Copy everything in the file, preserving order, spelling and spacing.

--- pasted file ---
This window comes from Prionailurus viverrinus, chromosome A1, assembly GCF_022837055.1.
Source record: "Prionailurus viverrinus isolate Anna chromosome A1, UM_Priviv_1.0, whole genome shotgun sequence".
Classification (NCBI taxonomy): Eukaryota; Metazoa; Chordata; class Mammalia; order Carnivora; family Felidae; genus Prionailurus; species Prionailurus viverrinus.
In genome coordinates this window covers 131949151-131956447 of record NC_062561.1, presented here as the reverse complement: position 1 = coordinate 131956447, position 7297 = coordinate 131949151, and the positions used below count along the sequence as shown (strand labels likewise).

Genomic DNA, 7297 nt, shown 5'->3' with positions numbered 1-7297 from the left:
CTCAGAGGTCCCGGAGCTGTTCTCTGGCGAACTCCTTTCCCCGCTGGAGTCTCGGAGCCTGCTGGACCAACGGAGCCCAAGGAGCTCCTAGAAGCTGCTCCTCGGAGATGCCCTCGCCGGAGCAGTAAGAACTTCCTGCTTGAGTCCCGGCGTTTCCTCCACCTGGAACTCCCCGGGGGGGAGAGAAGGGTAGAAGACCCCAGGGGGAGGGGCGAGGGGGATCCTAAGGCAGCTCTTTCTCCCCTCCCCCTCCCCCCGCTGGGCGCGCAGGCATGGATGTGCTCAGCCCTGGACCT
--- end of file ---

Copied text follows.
This window comes from Prionailurus viverrinus, chromosome A1, assembly GCF_022837055.1.
Source record: "Prionailurus viverrinus isolate Anna chromosome A1, UM_Priviv_1.0, whole genome shotgun sequence".
Classification (NCBI taxonomy): Eukaryota; Metazoa; Chordata; class Mammalia; order Carnivora; family Felidae; genus Prionailurus; species Prionailurus viverrinus.
In genome coordinates this window covers 131949151-131956447 of record NC_062561.1, presented here as the reverse complement: position 1 = coordinate 131956447, position 7297 = coordinate 131949151, and the positions used below count along the sequence as shown (strand labels likewise).

Genomic DNA, 7297 nt, shown 5'->3' with positions numbered 1-7297 from the left:
CTCAGAGGTCCCGGAGCTGTTCTCTGGCGAACTCCTTTCCCCGCTGGAGTCTCGGAGCCTGCTGGACCAACGGAGCCCAAGGAGCTCCTAGAAGCTGCTCCTCGGAGATGCCCTCGCCGGAGCAGTAAGAACTTCCTGCTTGAGTCCCGGCGTTTCCTCCACCTGGAACTCCCCGGGGGGGAGAGAAGGGTAGAAGACCCCAGGGGGAGGGGCGAGGGGGATCCTAAGGCAGCTCTTTCTCCCCTCCCCCTCCCCCCGCTGGGCGCGCAGGCATGGATGTGCTCAGCCCTGGACCT